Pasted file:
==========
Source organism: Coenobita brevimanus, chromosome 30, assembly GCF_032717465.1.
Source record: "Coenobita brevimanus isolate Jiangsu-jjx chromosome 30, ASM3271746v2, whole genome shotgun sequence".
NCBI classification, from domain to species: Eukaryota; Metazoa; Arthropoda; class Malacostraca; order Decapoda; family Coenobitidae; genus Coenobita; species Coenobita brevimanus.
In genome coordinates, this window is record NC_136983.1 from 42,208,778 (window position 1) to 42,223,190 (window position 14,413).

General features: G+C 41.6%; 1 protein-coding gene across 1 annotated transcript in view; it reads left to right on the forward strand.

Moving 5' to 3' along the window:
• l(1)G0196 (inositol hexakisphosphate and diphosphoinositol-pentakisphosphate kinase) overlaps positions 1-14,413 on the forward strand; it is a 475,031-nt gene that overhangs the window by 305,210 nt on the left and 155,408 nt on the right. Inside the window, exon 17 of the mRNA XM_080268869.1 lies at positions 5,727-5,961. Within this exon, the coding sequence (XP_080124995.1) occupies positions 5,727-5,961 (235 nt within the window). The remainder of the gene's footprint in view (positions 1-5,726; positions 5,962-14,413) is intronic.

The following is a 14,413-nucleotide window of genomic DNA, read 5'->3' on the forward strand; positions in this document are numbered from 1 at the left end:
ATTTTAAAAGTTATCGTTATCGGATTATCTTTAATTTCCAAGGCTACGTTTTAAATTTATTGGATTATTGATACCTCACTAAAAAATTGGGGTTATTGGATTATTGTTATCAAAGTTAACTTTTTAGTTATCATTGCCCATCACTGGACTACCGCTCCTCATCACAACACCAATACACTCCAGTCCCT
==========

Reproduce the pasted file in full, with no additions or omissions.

Source organism: Coenobita brevimanus, chromosome 30, assembly GCF_032717465.1.
Source record: "Coenobita brevimanus isolate Jiangsu-jjx chromosome 30, ASM3271746v2, whole genome shotgun sequence".
NCBI classification, from domain to species: Eukaryota; Metazoa; Arthropoda; class Malacostraca; order Decapoda; family Coenobitidae; genus Coenobita; species Coenobita brevimanus.
In genome coordinates, this window is record NC_136983.1 from 42,208,778 (window position 1) to 42,223,190 (window position 14,413).

General features: G+C 41.6%; 1 protein-coding gene across 1 annotated transcript in view; it reads left to right on the forward strand.

Moving 5' to 3' along the window:
• l(1)G0196 (inositol hexakisphosphate and diphosphoinositol-pentakisphosphate kinase) overlaps positions 1-14,413 on the forward strand; it is a 475,031-nt gene that overhangs the window by 305,210 nt on the left and 155,408 nt on the right. Inside the window, exon 17 of the mRNA XM_080268869.1 lies at positions 5,727-5,961. Within this exon, the coding sequence (XP_080124995.1) occupies positions 5,727-5,961 (235 nt within the window). The remainder of the gene's footprint in view (positions 1-5,726; positions 5,962-14,413) is intronic.

The following is a 14,413-nucleotide window of genomic DNA, read 5'->3' on the forward strand; positions in this document are numbered from 1 at the left end:
ATTTTAAAAGTTATCGTTATCGGATTATCTTTAATTTCCAAGGCTACGTTTTAAATTTATTGGATTATTGATACCTCACTAAAAAATTGGGGTTATTGGATTATTGTTATCAAAGTTAACTTTTTAGTTATCATTGCCCATCACTGGACTACCGCTCCTCATCACAACACCAATACACTCCAGTCCCT